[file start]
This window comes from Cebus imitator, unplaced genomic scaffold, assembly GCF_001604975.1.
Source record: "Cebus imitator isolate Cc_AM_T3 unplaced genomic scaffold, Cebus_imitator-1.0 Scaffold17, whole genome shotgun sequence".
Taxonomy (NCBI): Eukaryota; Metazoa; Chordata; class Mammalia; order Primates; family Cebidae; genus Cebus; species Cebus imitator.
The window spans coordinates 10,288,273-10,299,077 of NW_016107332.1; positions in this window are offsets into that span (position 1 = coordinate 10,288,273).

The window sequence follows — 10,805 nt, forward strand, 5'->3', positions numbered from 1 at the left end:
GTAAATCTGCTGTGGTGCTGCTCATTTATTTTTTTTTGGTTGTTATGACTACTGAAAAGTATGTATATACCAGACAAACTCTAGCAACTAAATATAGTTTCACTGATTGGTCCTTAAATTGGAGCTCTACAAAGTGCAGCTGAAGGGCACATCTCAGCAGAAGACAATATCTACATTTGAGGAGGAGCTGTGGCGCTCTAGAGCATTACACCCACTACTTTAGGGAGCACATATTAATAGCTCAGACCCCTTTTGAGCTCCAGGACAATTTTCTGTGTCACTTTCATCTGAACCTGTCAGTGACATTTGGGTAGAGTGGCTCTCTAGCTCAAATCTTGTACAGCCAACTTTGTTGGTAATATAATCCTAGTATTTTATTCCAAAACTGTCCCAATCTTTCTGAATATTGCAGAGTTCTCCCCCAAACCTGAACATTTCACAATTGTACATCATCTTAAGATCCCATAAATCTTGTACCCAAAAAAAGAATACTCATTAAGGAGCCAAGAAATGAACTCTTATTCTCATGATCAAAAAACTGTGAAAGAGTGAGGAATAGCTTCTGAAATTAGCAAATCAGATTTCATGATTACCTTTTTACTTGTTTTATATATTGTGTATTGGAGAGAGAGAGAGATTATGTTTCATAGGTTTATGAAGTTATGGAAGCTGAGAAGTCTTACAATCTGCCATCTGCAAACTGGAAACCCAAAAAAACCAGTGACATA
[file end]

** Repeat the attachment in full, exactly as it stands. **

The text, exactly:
This window comes from Cebus imitator, unplaced genomic scaffold, assembly GCF_001604975.1.
Source record: "Cebus imitator isolate Cc_AM_T3 unplaced genomic scaffold, Cebus_imitator-1.0 Scaffold17, whole genome shotgun sequence".
Taxonomy (NCBI): Eukaryota; Metazoa; Chordata; class Mammalia; order Primates; family Cebidae; genus Cebus; species Cebus imitator.
The window spans coordinates 10,288,273-10,299,077 of NW_016107332.1; positions in this window are offsets into that span (position 1 = coordinate 10,288,273).

The window sequence follows — 10,805 nt, forward strand, 5'->3', positions numbered from 1 at the left end:
GTAAATCTGCTGTGGTGCTGCTCATTTATTTTTTTTTGGTTGTTATGACTACTGAAAAGTATGTATATACCAGACAAACTCTAGCAACTAAATATAGTTTCACTGATTGGTCCTTAAATTGGAGCTCTACAAAGTGCAGCTGAAGGGCACATCTCAGCAGAAGACAATATCTACATTTGAGGAGGAGCTGTGGCGCTCTAGAGCATTACACCCACTACTTTAGGGAGCACATATTAATAGCTCAGACCCCTTTTGAGCTCCAGGACAATTTTCTGTGTCACTTTCATCTGAACCTGTCAGTGACATTTGGGTAGAGTGGCTCTCTAGCTCAAATCTTGTACAGCCAACTTTGTTGGTAATATAATCCTAGTATTTTATTCCAAAACTGTCCCAATCTTTCTGAATATTGCAGAGTTCTCCCCCAAACCTGAACATTTCACAATTGTACATCATCTTAAGATCCCATAAATCTTGTACCCAAAAAAAGAATACTCATTAAGGAGCCAAGAAATGAACTCTTATTCTCATGATCAAAAAACTGTGAAAGAGTGAGGAATAGCTTCTGAAATTAGCAAATCAGATTTCATGATTACCTTTTTACTTGTTTTATATATTGTGTATTGGAGAGAGAGAGAGATTATGTTTCATAGGTTTATGAAGTTATGGAAGCTGAGAAGTCTTACAATCTGCCATCTGCAAACTGGAAACCCAAAAAAACCAGTGACATA